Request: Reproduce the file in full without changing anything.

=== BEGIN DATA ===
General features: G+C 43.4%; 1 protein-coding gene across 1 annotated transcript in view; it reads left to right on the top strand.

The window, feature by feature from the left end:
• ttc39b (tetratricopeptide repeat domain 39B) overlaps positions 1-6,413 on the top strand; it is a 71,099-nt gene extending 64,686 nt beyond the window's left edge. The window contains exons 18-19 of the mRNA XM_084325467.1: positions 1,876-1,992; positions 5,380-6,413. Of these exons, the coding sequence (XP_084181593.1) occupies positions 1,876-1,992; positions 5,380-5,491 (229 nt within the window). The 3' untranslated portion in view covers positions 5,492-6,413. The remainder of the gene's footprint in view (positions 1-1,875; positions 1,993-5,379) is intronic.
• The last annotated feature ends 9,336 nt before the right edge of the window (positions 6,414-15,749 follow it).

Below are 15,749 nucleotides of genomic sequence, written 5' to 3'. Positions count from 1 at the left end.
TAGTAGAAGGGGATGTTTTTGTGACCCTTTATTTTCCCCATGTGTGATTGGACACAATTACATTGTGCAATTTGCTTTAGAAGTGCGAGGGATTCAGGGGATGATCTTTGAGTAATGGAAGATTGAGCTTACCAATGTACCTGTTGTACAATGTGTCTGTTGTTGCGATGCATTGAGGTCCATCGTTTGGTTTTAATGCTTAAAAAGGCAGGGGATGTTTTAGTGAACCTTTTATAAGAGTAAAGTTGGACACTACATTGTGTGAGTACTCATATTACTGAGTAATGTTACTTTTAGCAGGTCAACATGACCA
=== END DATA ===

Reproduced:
General features: G+C 43.4%; 1 protein-coding gene across 1 annotated transcript in view; it reads left to right on the top strand.

The window, feature by feature from the left end:
• ttc39b (tetratricopeptide repeat domain 39B) overlaps positions 1-6,413 on the top strand; it is a 71,099-nt gene extending 64,686 nt beyond the window's left edge. The window contains exons 18-19 of the mRNA XM_084325467.1: positions 1,876-1,992; positions 5,380-6,413. Of these exons, the coding sequence (XP_084181593.1) occupies positions 1,876-1,992; positions 5,380-5,491 (229 nt within the window). The 3' untranslated portion in view covers positions 5,492-6,413. The remainder of the gene's footprint in view (positions 1-1,875; positions 1,993-5,379) is intronic.
• The last annotated feature ends 9,336 nt before the right edge of the window (positions 6,414-15,749 follow it).

Below are 15,749 nucleotides of genomic sequence, written 5' to 3'. Positions count from 1 at the left end.
TAGTAGAAGGGGATGTTTTTGTGACCCTTTATTTTCCCCATGTGTGATTGGACACAATTACATTGTGCAATTTGCTTTAGAAGTGCGAGGGATTCAGGGGATGATCTTTGAGTAATGGAAGATTGAGCTTACCAATGTACCTGTTGTACAATGTGTCTGTTGTTGCGATGCATTGAGGTCCATCGTTTGGTTTTAATGCTTAAAAAGGCAGGGGATGTTTTAGTGAACCTTTTATAAGAGTAAAGTTGGACACTACATTGTGTGAGTACTCATATTACTGAGTAATGTTACTTTTAGCAGGTCAACATGACCA